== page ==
shows an optical microscopy image of the graphene deposited on the Si substrate. It is evident that many graphene slices or islands of about 10 μm in diameter are uniformly scattered on the substrate. Figure
is an enlarged picture of the graphene film obtained via AFM. The large-area graphene film has a smooth and uniform surface free of carbon clusters. The film is about 2-nm thick, which is equal to a few layers of graphene. From Figure
, we can confirm that the growth of the graphene film is characteristic of the layer-island mode. C atoms from the decomposition of CH4
at 950°C (the decomposition temperature of CH4
is about 900°C) absorbed, condensed, and formed islands on the Si substrate. The graphene film was formed by the combination of many islands over time.
Graphene deposited on the Si substrate. (a) Optical microscopy image of the graphene deposited on the Si substrate, and (b) the enlarged AFM picture.
shows the Raman spectrum of the graphene film, which contains two major scattering peaks: a 2D-band peak at 2,690 cm−1
and a G-band peak at 1,590 cm−1
. The intensity ratio of the peaks (I2D
) is 14, which confirms that the graphene film comprises a few layers and is of high quality. The surface carrier concentration, carrier mobility, and current–voltage (I-V
) properties of the graphene film were determined via Hall effect measurements. The carrier concentration of the samples is about 1010
, while the electron mobility is 5.1 × 104
, which is very close to the known ideal value of 2 × 105
]. The surface I-V
behavior of the graphene film is shown in Figure
. Clearly, the graphene surface shows a linear current–voltage relationship, which suggests good transport of electrons on the graphene film. For the Hall effect measurements, four measuring pole points are arranged in a square on the graphene surface. The I-V
behaviors presented in Figure
indicate the relationships between the measured points. Since graphene film is a highly conductive material
], electrons in graphene have high mobility. The voltage between two points changes in a linear relationship with the applied current, which closely obeys Ohm’s law.
Properties of the graphene film. (a) Raman spectrum of the graphene film and (b) the surface voltage–current properties of the graphene film.
The gate current, Ig
, versus gate voltage, Vg
, behavior of the graphene/Si transistor is shown in Figure
. Remarkably, the device shows good rectification properties. The current increases exponentially with the applied positive voltage but is almost zero under the revised voltage. This shows that the GFET device does not have any significant gate leakage. Figure
shows the drain current, Ids
, versus the source-drain voltage, Vds
, under different gate voltages; the GFET exhibits a nearly linear plot when Vds
is less than 2.5 V for different gate voltages. As Vds
increases above 2.5 V, Ids
tends towards saturation. The results indicate that the IV
plot for a Vg
of 4 V is optimal as a ratio of current switch, Ion
, of 100 is obtained. Moreover, the GFET has a smaller threshold voltage, and the Ids-Vds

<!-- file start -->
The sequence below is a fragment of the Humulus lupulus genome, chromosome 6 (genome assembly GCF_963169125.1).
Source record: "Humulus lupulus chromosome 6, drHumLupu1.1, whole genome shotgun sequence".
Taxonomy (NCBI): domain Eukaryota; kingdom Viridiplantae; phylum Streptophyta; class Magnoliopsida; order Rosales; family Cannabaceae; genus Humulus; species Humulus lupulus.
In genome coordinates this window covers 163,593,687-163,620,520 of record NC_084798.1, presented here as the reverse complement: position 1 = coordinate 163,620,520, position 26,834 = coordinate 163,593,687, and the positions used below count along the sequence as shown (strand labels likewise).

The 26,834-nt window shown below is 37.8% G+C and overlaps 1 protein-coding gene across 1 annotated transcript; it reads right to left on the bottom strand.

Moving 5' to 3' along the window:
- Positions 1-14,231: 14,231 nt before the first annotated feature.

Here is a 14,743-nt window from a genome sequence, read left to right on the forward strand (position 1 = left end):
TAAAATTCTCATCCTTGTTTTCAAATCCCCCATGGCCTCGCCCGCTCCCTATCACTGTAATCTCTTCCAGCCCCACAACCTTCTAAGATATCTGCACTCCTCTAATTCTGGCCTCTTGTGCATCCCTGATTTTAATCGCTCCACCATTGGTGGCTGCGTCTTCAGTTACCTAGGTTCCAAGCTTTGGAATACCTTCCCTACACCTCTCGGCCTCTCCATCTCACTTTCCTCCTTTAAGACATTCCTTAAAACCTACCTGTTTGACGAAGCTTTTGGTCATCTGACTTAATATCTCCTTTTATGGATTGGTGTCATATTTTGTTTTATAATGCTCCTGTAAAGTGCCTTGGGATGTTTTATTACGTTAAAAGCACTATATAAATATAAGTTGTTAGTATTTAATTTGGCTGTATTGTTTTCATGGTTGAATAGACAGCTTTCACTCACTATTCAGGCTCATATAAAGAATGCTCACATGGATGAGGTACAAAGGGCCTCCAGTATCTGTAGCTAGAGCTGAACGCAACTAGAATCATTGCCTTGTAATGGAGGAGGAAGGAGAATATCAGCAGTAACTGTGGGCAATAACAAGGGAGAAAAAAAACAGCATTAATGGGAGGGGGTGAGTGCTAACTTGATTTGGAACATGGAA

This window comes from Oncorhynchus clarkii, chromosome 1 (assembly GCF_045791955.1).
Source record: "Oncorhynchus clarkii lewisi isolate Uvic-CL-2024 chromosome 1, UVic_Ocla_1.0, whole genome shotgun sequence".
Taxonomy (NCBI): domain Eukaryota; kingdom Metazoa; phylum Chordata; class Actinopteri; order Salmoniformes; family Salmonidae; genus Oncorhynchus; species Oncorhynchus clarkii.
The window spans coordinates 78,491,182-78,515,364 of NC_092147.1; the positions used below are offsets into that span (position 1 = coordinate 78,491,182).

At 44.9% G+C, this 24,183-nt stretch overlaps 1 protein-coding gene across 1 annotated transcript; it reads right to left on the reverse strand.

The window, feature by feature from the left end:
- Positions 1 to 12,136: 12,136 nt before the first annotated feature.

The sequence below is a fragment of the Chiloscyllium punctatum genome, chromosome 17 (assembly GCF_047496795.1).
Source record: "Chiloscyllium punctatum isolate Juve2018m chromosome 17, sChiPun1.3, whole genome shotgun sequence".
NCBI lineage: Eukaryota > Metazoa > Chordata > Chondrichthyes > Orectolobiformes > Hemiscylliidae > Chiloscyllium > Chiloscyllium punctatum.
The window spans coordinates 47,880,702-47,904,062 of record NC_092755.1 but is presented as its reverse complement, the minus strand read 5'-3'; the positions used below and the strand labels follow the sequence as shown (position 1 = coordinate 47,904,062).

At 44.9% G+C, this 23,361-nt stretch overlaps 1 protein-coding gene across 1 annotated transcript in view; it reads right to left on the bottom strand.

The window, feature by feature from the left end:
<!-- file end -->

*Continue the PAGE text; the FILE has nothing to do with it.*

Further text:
plots of the graphene transistor show significant current saturation characteristics, which is typical of Si FETs but rare for GFETs. It has been suggested that the velocity saturation of the carrier at higher biases may lead to the current saturation phenomenon in graphene transistors
]. The saturation velocity depends on the charge carrier concentration and scattering by interfacial phonons in the SiO2
layer that supports the graphene channels
]. The achieved current saturation of the GFET makes this device well suited for analog applications. These results demonstrate the feasibility of two-dimensional graphene devices for analog and radio-frequency circuit applications without the need for bandgap engineering.
Figure 4 The current–voltage behavior of the graphene/Si transistor. (a) Gate current, Ig, versus gate voltage, Vg, behavior of the graphene/Si transistor and (b) the source-drain current, Ids, versus the source-drain voltage, Vds, with different gate (more ...)
Moreover, we determined the transfer characteristics of Ids
at a Vds
value of 1 V (Figure
). The plot clearly shows that the graphene transistor can be modulated via the local graphene gate within the range of −2 to 3.5 V, which demonstrates that graphene can act as an effective gate for graphene transistors. Figure
shows the measured electron transconductance, gm
), of the GFET as a function of the gate voltage. A peak transconductance of 3 mS/μm was obtained at a Vds
value of 1 V in this device. Significantly, this scaled transconductance is nearly one order of magnitude better than that of the reported graphene transistors
]. The sign and magnitude of gm
is strongly dependent on the gate voltage. The branch where gm
is less than zero represents p-type transport that is dominated by holes; when gm
becomes positive with increasing gate voltage, the channel becomes n-type.
The drain-source current, I ds, versus top-gate voltage (a), V g, and the electron transconductance, g m(b).